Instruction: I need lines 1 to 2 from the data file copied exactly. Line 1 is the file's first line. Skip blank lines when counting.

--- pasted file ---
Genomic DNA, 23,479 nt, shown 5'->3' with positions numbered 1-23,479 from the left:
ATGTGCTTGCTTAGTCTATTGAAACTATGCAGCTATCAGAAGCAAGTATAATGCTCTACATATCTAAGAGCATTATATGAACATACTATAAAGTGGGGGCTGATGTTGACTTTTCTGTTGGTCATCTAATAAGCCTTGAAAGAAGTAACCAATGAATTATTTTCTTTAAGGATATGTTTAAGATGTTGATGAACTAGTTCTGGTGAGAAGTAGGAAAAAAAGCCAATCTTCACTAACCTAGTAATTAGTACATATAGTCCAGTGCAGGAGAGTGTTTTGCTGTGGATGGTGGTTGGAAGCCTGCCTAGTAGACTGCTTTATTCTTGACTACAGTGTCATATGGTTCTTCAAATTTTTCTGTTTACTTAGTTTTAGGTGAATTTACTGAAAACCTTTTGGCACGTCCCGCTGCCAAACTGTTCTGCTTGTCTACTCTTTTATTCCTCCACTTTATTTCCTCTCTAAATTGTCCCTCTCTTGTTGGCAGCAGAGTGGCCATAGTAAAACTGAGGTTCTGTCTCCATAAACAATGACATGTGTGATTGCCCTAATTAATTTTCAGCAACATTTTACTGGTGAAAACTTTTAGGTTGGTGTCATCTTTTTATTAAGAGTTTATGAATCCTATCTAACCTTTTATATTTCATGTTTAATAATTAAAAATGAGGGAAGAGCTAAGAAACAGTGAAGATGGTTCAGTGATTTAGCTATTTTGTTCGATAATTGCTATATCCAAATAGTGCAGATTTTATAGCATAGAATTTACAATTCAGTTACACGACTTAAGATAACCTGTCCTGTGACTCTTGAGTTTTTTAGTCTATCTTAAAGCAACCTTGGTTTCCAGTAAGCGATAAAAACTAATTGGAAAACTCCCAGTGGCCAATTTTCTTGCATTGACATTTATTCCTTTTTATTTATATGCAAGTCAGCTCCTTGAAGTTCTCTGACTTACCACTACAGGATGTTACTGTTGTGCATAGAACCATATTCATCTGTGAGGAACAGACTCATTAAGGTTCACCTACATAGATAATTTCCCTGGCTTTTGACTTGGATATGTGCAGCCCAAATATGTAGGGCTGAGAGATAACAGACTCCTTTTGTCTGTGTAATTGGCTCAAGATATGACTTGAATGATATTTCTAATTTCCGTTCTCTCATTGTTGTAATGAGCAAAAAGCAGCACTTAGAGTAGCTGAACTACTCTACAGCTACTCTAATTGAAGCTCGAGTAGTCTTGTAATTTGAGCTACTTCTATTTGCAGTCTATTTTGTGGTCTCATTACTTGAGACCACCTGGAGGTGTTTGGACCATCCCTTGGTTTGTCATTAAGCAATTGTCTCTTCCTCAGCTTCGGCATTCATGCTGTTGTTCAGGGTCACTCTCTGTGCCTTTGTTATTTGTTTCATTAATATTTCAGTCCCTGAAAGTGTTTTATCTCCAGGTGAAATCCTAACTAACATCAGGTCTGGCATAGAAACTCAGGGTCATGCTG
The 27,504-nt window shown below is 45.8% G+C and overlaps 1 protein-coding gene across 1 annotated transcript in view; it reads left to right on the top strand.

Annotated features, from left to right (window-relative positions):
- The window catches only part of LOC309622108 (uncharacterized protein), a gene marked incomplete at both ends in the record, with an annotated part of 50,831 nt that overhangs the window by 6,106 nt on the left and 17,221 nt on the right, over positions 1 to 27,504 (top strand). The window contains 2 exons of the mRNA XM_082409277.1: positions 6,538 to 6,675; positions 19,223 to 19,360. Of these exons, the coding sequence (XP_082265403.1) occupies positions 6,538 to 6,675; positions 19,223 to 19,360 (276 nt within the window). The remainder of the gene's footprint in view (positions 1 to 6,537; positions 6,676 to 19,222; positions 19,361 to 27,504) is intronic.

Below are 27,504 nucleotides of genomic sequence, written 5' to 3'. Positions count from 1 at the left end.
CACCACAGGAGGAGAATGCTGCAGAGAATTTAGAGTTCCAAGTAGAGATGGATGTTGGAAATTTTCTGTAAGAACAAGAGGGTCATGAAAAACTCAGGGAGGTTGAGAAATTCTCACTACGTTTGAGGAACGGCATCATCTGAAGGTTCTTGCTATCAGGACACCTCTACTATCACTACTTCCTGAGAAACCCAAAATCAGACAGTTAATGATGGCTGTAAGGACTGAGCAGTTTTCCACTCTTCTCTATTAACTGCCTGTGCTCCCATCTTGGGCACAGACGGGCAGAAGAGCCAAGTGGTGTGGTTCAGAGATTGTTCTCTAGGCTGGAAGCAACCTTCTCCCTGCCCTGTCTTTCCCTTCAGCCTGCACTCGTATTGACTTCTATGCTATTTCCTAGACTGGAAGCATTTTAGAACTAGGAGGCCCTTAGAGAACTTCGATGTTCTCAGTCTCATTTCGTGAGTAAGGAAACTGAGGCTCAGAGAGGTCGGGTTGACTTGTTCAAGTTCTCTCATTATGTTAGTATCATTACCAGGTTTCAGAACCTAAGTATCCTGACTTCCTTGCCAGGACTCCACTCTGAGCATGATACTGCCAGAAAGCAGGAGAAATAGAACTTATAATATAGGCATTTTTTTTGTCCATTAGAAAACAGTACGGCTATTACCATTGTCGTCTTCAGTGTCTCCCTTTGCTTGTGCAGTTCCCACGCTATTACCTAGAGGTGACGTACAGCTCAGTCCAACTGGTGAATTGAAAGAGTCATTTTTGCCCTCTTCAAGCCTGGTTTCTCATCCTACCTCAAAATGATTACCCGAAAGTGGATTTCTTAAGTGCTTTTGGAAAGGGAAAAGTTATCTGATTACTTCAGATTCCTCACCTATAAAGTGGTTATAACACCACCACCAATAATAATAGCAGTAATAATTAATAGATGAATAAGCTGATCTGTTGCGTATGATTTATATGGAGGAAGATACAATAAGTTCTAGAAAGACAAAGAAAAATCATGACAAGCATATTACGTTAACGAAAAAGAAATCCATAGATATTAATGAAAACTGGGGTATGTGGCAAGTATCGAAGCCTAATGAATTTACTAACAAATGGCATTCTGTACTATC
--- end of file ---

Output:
Genomic DNA, 23,479 nt, shown 5'->3' with positions numbered 1-23,479 from the left:
ATGTGCTTGCTTAGTCTATTGAAACTATGCAGCTATCAGAAGCAAGTATAATGCTCTACATATCTAAGAGCATTATATGAACATACTATAAAGTGGGGGCTGATGTTGACTTTTCTGTTGGTCATCTAATAAGCCTTGAAAGAAGTAACCAATGAATTATTTTCTTTAAGGATATGTTTAAGATGTTGATGAACTAGTTCTGGTGAGAAGTAGGAAAAAAAGCCAATCTTCACTAACCTAGTAATTAGTACATATAGTCCAGTGCAGGAGAGTGTTTTGCTGTGGATGGTGGTTGGAAGCCTGCCTAGTAGACTGCTTTATTCTTGACTACAGTGTCATATGGTTCTTCAAATTTTTCTGTTTACTTAGTTTTAGGTGAATTTACTGAAAACCTTTTGGCACGTCCCGCTGCCAAACTGTTCTGCTTGTCTACTCTTTTATTCCTCCACTTTATTTCCTCTCTAAATTGTCCCTCTCTTGTTGGCAGCAGAGTGGCCATAGTAAAACTGAGGTTCTGTCTCCATAAACAATGACATGTGTGATTGCCCTAATTAATTTTCAGCAACATTTTACTGGTGAAAACTTTTAGGTTGGTGTCATCTTTTTATTAAGAGTTTATGAATCCTATCTAACCTTTTATATTTCATGTTTAATAATTAAAAATGAGGGAAGAGCTAAGAAACAGTGAAGATGGTTCAGTGATTTAGCTATTTTGTTCGATAATTGCTATATCCAAATAGTGCAGATTTTATAGCATAGAATTTACAATTCAGTTACACGACTTAAGATAACCTGTCCTGTGACTCTTGAGTTTTTTAGTCTATCTTAAAGCAACCTTGGTTTCCAGTAAGCGATAAAAACTAATTGGAAAACTCCCAGTGGCCAATTTTCTTGCATTGACATTTATTCCTTTTTATTTATATGCAAGTCAGCTCCTTGAAGTTCTCTGACTTACCACTACAGGATGTTACTGTTGTGCATAGAACCATATTCATCTGTGAGGAACAGACTCATTAAGGTTCACCTACATAGATAATTTCCCTGGCTTTTGACTTGGATATGTGCAGCCCAAATATGTAGGGCTGAGAGATAACAGACTCCTTTTGTCTGTGTAATTGGCTCAAGATATGACTTGAATGATATTTCTAATTTCCGTTCTCTCATTGTTGTAATGAGCAAAAAGCAGCACTTAGAGTAGCTGAACTACTCTACAGCTACTCTAATTGAAGCTCGAGTAGTCTTGTAATTTGAGCTACTTCTATTTGCAGTCTATTTTGTGGTCTCATTACTTGAGACCACCTGGAGGTGTTTGGACCATCCCTTGGTTTGTCATTAAGCAATTGTCTCTTCCTCAGCTTCGGCATTCATGCTGTTGTTCAGGGTCACTCTCTGTGCCTTTGTTATTTGTTTCATTAATATTTCAGTCCCTGAAAGTGTTTTATCTCCAGGTGAAATCCTAACTAACATCAGGTCTGGCATAGAAACTCAGGGTCATGCTG